The second case, heard by the Federal Court of Appeal, was Harlequin Enterprises Limited v. M.N.R (77 DTC 6634). Harlequin published paperback novels, which it marketed throughout Canada and the United States. In Canada, the marketing was done by a distributor, whereby the distributor became owner of the books upon delivery but would be entitled to claim full credit for the books returned unsold. In the U.S., the distributor was given a licence to print the books and was required to pay royalties on the net sales to Harlequin. Harlequin was legally liable to give the U.S. distributor full credit for unsaleable books. Harlequin claimed a reserve for expected returns of unsold books, which was disallowed by the Canada Customs and Revenue Agency ("CCRA"). The Federal Court of Appeal affirmed the Trial Division's ruling that no reserve could be claimed. While the company was obliged to give credits for the unsaleable books there was no liability to do so until the books were returned. The liability was, therefore contingent and the amounts set aside to pay the credits were a contingent account and not deductible pursuant to paragraph 12(1)(e) of the former Act. The case was distinguished from Sinnott News in that title to the goods had passed to the distributor when the books were delivered, and were therefore properly included in sales.
In our view, it is clear from the judgments in the Sinnott News and Harlequin cases that proceeds from the sale of goods can only be excluded from revenue when they are sold on consignment, or on a true "sale or return" basis where title to the goods does not pass to the buyer, and there is no liability to pay for the products, until the goods are either sold by the buyer, or a certain period of time has expired.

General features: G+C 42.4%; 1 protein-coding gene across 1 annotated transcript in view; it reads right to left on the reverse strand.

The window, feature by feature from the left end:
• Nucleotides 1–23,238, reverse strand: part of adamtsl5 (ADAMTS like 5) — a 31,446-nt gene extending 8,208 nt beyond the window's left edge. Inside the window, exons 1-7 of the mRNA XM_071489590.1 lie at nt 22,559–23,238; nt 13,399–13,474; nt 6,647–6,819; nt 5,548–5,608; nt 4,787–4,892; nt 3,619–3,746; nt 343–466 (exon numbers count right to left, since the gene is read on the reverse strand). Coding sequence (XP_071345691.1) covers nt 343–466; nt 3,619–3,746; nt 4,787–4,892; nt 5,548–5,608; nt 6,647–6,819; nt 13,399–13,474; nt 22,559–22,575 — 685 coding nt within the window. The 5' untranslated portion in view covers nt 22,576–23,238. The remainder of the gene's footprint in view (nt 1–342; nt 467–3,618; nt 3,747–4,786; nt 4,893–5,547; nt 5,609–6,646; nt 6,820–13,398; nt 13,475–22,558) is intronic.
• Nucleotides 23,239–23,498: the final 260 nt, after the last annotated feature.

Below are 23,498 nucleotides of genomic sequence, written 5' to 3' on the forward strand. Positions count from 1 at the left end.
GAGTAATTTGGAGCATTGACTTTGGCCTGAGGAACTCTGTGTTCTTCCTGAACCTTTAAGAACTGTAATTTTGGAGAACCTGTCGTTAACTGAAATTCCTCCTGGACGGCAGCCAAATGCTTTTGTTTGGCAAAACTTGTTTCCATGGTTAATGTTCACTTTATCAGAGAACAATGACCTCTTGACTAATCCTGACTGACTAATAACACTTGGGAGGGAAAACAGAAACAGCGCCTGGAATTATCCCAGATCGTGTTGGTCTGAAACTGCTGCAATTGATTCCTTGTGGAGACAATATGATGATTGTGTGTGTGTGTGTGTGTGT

Our position in this regard, is set out in Interpretation Bulletin IT-170R Sale of Property-When Included in Income Computation. Paragraph 5 states that the sale price of property sold should be included in income when the vendor has an absolute, but not necessarily immediate, right to be paid. The bulletin goes on to say in paragraph 19 that where goods are reacquired (unless section 79 applies), this reacquisition does not retroactively nullify the effects of the original disposition for income tax purposes, even if the agreement restores the vendor and purchaser to their relative positions before the sale took place.
While it is clear that XCo has a legal obligation to credit customers for XXXXXXXXXX returned, the facts indicate that this obligation does not arise until customers return the XXXXXXXXXX, or otherwise satisfy the conditions for credit. Until this time, it is our view that the liability is contingent and therefore not deductible pursuant to paragraph 18(1)(e) of the Act.
Furthermore, our review of the terms of sale submitted indicates that title to the goods passes to the purchaser upon delivery. This is further corroborated by the fact that XCo records the items delivered in sales for accounting purposes. Therefore, consistent with the principles set down in the above cases, and our comments in IT-170R, it is our opinion that sales in one year cannot be retroactively adjusted for goods returned in the following year.
We trust that our comments will be of assistance.
We have closed our file concerning this matter. An invoice for the time spent considering this advance income tax ruling request will be forwarded to you under separate cover.
John Oulton, CA
Business and Partnerships Division
Income Tax Rulings Directorate
Policy and Legislation Branch